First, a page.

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“Smart Choices” labels: misleading at best

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smartchoicesI am not shocked by this (via, but still disappointed.  I have to believe that somewhere in the FDA is someone who really, truly, actually cares about trying to help Americans choose healthy foods.  But programs like “Smart Choices” really make me wonder.

From William Neuman’s NY Times article:

Mr. Jacobson objected to some of the panel’s nutritional decisions. The criteria allow foods to carry the Smart Choices seal if they contain added nutrients, which he said could mask shortcomings in the food.

Despite federal guidelines favoring whole grains, the criteria allow breads made with no whole grains to get the seal if they have added nutrients.

“You could start out with some sawdust, add calcium or Vitamin A and meet the criteria,” Mr. Jacobson said.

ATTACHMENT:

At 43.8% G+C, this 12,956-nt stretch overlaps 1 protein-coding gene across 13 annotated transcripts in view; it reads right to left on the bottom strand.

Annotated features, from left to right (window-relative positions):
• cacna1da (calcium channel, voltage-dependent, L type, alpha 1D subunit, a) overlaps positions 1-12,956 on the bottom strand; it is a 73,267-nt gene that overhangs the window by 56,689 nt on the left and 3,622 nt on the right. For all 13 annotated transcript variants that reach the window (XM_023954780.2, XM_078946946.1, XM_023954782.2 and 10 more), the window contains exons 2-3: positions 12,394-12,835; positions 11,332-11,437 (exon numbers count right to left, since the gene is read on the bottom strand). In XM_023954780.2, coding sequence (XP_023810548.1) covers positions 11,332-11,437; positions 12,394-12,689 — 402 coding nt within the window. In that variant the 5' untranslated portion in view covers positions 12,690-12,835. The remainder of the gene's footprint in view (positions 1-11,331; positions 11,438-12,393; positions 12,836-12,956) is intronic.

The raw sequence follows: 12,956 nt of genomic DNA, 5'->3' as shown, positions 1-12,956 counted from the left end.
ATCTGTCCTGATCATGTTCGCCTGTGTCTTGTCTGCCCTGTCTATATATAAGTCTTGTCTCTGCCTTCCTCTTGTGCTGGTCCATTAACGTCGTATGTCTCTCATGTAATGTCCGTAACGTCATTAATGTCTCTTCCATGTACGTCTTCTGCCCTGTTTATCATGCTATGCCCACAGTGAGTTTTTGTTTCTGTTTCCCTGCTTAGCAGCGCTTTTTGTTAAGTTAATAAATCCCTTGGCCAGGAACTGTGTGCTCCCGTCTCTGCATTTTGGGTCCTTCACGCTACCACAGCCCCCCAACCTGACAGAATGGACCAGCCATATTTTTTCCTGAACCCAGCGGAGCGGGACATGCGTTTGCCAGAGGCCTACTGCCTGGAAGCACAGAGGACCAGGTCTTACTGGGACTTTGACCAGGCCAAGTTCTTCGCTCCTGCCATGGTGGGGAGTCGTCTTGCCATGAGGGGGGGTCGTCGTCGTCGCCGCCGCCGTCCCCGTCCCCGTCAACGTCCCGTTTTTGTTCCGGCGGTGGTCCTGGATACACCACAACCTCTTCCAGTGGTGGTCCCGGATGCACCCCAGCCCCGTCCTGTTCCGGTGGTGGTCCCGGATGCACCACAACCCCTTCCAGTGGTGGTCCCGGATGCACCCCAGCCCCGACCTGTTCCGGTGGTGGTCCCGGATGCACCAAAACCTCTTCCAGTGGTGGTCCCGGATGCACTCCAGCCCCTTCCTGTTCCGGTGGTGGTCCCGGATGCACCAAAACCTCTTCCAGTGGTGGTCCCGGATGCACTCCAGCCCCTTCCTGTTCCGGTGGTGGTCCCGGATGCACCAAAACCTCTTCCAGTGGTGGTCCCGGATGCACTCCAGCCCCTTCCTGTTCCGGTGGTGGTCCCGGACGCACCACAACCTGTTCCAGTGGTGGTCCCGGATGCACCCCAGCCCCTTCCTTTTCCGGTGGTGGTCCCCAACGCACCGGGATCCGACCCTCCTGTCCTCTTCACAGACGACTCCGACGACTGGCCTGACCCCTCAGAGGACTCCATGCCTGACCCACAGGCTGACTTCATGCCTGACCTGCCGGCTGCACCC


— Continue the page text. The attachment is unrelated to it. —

And what’s worse, your body can’t absorb added nutrients like it can when they naturally occur in a food.  It’s like Mr. Jacobson said: Vitamin A added to sawdust is quite a different story than Vitamin A in some butter from a grass-fed cow.

When foods like Cocoa Krispies and Froot Loops get a checkmark for good nutrition, you can bet the fox is guarding the henhouse.  Once again, the FDA is completely in the pocket of industry, and why not?  They have no power to regulate anyone, anyway.  Can you tell I’m seriously fired up about this?  It’s insane.

I really appreciated Michael Pollan’s advice in In Defense Of Food: never eat anything that has some dubious nutritional claim plastered all over the box.  Word.

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